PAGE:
US TV biz sues ad-zapping SonicBlue

'Copyright theft'

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The US TV industry is suing consumer electronics manufacturer SonicBlue for infringing copyright with its latest ReplayTV digital recorder.

The ReplayTV 4000 allows users to record TV shows - between 40 and 320 hours of them, depending on the model you choose - and skip past all the ads when the material is played back. This, say the plaintiffs in a suit filed with the US District Court for Central California, deprives them of revenue and - get this - reduces their incentive to make new programmes.

In other words, if you don't watch the ads, they won't feel like making the shows that 90 per cent of the viewing public watch in real time. Of course, the other 10 per cent record programmes on their analog VCRs and simply fast-forward through the ads; but this does not appear to bother the apparently revenue-deprived US TV industry.

The poor old plaintiffs also argue that the ReplayTV 4000 allows users to make perfect digital copies of TV shows which can then be distributed to the users.

Here they have a point: the ReplayTV 4000's ability to share shows via an Internet connection is of questionable legality. One could claim that such a right is maintained through the US Home Recording Act of 1982 - which permits users to make copies of copyright works they have bought for friends and family. But this failed to save Napster from the Recording Industry Association of America. And it is unlikely to help SonicBlue either.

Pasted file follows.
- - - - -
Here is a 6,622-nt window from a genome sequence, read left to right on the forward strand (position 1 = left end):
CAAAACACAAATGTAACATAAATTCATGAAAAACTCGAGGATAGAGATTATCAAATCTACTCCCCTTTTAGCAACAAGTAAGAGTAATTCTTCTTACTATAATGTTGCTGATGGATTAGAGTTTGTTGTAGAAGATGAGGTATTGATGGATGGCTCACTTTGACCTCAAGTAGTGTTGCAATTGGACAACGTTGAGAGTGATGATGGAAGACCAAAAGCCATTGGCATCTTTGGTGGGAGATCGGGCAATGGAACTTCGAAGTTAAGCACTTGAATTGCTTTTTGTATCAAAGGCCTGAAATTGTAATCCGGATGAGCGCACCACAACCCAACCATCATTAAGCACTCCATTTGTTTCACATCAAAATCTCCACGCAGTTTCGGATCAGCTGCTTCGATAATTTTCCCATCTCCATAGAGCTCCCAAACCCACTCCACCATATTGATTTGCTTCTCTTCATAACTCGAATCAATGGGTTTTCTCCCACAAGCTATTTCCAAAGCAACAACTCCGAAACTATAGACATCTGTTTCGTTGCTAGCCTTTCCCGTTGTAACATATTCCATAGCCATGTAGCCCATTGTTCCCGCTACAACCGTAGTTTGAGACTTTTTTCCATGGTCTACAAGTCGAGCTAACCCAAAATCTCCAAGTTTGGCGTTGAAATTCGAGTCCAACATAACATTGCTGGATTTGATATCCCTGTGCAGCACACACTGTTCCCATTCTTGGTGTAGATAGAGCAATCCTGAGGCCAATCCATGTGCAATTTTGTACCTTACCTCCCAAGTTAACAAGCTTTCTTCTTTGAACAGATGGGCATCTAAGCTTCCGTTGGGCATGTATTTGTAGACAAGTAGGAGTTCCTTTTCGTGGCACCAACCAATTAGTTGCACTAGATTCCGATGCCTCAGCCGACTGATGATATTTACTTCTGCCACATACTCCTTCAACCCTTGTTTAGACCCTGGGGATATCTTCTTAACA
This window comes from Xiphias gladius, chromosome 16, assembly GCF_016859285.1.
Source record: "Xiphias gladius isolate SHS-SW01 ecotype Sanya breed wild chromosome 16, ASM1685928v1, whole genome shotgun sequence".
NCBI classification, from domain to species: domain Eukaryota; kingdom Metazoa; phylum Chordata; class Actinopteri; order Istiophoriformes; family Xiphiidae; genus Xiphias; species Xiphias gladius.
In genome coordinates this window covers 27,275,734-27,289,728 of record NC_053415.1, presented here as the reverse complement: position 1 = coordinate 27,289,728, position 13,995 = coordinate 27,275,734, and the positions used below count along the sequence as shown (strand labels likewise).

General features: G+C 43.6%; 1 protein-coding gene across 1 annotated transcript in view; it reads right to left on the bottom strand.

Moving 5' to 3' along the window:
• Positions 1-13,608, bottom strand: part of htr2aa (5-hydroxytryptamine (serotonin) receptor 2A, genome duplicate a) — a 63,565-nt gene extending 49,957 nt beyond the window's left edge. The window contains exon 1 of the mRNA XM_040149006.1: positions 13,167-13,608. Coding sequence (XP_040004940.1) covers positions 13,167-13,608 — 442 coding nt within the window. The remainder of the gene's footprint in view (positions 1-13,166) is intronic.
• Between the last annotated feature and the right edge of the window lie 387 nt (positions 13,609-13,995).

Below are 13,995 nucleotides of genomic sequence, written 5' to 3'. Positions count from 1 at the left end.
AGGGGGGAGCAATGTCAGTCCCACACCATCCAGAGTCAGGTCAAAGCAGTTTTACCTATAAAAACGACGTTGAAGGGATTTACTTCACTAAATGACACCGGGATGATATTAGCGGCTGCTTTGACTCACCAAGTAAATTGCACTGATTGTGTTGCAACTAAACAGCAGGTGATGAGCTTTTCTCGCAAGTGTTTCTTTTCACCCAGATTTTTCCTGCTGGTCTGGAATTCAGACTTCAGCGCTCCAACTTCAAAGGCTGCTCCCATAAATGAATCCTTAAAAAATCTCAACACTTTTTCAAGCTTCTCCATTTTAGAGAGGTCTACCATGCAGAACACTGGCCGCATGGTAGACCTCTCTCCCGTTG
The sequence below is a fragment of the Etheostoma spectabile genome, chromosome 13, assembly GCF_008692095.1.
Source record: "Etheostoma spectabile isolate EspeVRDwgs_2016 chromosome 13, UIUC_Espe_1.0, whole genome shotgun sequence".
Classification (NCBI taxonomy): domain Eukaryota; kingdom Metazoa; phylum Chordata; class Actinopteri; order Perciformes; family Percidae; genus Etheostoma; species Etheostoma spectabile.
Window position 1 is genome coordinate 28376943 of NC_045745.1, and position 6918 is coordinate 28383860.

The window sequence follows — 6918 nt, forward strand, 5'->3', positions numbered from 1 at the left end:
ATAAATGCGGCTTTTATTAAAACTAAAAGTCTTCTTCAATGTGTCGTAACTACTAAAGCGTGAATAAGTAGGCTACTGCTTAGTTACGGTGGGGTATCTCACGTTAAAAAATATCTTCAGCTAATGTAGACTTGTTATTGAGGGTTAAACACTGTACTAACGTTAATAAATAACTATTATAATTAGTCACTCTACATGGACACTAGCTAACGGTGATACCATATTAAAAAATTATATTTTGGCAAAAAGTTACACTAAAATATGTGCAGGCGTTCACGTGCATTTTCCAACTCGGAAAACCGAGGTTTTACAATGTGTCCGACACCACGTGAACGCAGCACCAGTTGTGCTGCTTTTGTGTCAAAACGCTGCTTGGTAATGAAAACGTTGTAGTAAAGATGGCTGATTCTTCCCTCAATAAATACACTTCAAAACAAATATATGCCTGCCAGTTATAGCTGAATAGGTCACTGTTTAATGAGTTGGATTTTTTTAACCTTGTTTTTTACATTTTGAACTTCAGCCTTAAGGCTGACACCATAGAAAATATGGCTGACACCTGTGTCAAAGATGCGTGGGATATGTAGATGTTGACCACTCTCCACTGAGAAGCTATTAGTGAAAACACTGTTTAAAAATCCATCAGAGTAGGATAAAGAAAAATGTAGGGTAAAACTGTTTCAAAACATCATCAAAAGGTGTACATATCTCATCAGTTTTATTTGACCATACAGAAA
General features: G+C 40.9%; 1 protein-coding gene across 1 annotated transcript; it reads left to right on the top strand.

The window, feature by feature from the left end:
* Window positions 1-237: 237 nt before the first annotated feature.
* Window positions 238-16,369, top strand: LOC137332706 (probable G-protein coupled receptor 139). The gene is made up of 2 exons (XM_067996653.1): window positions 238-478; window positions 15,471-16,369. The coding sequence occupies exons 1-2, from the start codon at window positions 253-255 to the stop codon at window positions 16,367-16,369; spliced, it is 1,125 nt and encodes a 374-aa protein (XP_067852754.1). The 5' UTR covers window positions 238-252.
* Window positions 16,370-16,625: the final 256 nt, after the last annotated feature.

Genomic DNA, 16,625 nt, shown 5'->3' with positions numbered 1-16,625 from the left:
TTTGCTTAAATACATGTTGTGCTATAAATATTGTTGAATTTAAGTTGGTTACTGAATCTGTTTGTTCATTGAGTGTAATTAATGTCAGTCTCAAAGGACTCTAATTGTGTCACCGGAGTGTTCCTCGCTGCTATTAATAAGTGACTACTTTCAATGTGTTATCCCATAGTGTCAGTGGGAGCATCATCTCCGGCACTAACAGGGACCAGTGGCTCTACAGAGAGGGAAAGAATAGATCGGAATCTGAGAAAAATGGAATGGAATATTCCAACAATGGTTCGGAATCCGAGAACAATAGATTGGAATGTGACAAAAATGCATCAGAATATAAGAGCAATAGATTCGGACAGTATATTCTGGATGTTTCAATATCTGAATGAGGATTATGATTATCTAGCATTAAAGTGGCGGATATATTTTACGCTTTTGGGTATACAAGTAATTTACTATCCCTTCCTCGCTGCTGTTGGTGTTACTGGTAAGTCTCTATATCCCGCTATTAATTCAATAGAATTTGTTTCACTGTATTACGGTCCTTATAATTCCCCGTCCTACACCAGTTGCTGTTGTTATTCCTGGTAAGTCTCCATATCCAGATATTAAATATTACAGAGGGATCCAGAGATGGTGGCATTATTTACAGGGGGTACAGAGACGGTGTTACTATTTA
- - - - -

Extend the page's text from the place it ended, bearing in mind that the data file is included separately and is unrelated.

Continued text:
The Digital Millennium Copyright Act is likely to provide even less succour.

Of course, SonicBlue could argue that this kind of thing happens all the time as pals pass taped copies of shows they missed to each other. But the ReplayTV 4000's version of this process opens up the prospect of mass piracy, Napster-style, even though it only connects to other ReplayTV 4000 and you can only 'mail' to one user at a time.

It's stretching the point to suggest that this amounts to re-broadcasting, rather than sharing, but you can see why the TV biz is getting so hot and bothered.

SonicBlue is getting to be an old hand with copyright infringement cases. Under its old name, Diamond Multimedia, the company was sued by the record industry over its MP3 player, Rio. ®


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